Not only was Drumclay a home for the living, but in time it also became the home for one set of human remains. Analysis suggests that the skeleton was that of a young woman, about 18 years at the time of death, who was buried in a shallow pit adjacent to a house. The skeleton has been radiocarbon dated to 14th to 15th centuries (1309-1439 cal AD). At the time this woman lived, people were most usually buried in consecrated ground, so finding an irregular burial tucked away like this is intriguing and unusual. Initial investigations by Dr Eileen Murphy at QUB indicate that the young woman had suffered a number of periods of stress in her life, but much more work remains to be done on this individual.

Roundhouse with log underfloor (Source)
In terms of dating, Bermingham notes that there are an initial set of radiocarbon dates that provide a coarse chronology of the site. Dates from three of the platforms indicate that the site was established in the late 6th to 7th century (676-866 cal AD, 695-887 cal AD, and 695-942 cal AD), but these are not from the earliest levels and these remain to be dated. However, we can be sure that Drumclay was thriving at the same time as the nearby monastery at Devenish. It was flourishing during the 9th century when the ambo sculptures were carved at White Island. One house dates to the late 10th to 12th century (995-1153 cal AD) which is significant as this was a particularly turbulent period in the local area characterised by frequent warfare and burnings as local dynasties fought for supremacy. This, essentially, continued until the Maguries emerged as the dominant power in the area in the 13th century, and Drumclay has a house of similar date (1213-1279 cal AD). The house adjacent to the skeleton (& is broadly contemporary with it) dates to the 14th to 15th century (1326-1443 cal AD) and indicates that the site was intensively occupied during this relatively late period. This would make the occupation here contemporary with the establishment of the Maguire stronghold at Enniskillen, and probably with the construction of their castle in the early 15th century. But the story does not end there as above the layers dated to this period was another metre of archaeological layers and features that include further structures, hearths, artefacts etc. Thus, the crannog was probably in use and a focal point of the local landscape until well into the 16th century.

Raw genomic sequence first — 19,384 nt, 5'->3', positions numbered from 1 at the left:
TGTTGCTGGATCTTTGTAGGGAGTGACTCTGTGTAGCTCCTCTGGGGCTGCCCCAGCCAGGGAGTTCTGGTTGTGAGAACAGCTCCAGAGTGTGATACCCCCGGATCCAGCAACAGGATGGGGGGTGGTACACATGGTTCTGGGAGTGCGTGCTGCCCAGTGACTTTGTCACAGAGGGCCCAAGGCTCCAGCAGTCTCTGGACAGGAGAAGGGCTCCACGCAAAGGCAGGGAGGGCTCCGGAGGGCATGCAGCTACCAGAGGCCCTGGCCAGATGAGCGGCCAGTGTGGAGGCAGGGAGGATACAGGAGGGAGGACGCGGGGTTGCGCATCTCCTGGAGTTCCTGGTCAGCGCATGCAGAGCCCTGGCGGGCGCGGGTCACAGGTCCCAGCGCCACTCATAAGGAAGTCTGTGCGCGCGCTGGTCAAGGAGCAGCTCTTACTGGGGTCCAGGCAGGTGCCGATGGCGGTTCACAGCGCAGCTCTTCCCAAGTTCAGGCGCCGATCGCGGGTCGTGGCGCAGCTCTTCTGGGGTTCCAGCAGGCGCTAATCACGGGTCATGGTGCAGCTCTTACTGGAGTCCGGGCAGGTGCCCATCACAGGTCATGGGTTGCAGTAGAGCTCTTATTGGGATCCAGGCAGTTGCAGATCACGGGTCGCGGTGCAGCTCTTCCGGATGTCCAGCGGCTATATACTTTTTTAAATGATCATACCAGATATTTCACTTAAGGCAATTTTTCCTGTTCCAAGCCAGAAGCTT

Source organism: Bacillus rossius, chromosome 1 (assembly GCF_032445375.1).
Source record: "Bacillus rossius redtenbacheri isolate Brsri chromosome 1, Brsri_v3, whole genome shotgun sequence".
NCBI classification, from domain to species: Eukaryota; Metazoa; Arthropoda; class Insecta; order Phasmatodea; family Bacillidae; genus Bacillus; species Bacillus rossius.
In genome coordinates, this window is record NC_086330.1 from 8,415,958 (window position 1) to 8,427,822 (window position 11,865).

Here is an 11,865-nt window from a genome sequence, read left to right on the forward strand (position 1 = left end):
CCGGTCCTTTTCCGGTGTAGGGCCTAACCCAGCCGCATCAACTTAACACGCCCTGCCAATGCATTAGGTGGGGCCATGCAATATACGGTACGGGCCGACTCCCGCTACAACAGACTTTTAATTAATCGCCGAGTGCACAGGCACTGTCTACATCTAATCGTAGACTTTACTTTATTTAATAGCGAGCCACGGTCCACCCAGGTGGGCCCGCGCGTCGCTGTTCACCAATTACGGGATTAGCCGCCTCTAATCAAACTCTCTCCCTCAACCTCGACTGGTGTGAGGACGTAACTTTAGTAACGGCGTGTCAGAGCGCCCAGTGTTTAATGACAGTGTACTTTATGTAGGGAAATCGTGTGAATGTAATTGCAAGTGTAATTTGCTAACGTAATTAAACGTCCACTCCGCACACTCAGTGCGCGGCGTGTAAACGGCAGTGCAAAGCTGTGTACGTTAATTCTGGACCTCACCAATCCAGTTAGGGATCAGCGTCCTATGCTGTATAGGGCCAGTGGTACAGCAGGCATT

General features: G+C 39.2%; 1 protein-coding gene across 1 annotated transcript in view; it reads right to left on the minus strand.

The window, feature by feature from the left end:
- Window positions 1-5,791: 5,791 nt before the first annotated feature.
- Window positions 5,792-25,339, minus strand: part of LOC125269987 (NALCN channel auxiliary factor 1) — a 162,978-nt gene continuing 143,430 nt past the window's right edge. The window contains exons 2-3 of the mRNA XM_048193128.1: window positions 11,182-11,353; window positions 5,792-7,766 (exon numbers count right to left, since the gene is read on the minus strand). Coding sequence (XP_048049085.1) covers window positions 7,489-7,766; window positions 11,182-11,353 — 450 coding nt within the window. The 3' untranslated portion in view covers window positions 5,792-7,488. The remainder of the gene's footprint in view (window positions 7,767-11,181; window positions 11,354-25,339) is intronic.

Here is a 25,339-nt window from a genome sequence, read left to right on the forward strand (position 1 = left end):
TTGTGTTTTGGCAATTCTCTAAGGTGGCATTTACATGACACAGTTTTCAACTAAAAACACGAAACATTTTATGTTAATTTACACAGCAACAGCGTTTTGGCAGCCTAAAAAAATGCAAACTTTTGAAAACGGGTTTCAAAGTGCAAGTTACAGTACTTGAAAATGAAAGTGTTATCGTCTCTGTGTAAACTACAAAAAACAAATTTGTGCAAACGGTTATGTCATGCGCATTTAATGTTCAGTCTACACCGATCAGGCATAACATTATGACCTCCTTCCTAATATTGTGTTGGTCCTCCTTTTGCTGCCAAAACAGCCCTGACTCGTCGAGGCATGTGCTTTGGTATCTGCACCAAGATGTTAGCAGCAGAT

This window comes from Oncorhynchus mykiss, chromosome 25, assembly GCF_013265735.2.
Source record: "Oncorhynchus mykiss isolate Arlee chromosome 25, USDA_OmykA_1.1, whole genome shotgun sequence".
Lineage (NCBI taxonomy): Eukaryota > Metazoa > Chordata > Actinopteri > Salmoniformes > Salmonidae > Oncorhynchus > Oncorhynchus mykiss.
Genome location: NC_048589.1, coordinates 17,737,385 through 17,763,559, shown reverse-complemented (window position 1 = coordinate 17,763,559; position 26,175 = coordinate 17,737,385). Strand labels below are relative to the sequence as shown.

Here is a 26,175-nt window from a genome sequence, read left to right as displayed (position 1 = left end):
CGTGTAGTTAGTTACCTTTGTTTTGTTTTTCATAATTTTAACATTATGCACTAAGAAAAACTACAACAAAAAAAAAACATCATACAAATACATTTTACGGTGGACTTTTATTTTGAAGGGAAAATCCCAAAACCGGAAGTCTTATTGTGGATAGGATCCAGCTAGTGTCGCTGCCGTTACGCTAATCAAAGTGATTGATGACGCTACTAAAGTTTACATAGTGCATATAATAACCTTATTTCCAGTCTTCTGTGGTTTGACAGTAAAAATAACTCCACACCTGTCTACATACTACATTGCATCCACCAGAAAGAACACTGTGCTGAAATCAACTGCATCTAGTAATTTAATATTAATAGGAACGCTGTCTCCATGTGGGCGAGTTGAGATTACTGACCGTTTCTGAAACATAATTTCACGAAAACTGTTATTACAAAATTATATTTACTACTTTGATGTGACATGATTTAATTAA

Turning to acknowledgments, Bermingham thanked the fantastic site crew for doing a remarkable job in particularly trying conditions. In particular, she thanked the public – both those who attended the conference and visited the site – for their interest in and support of the site and the excavation.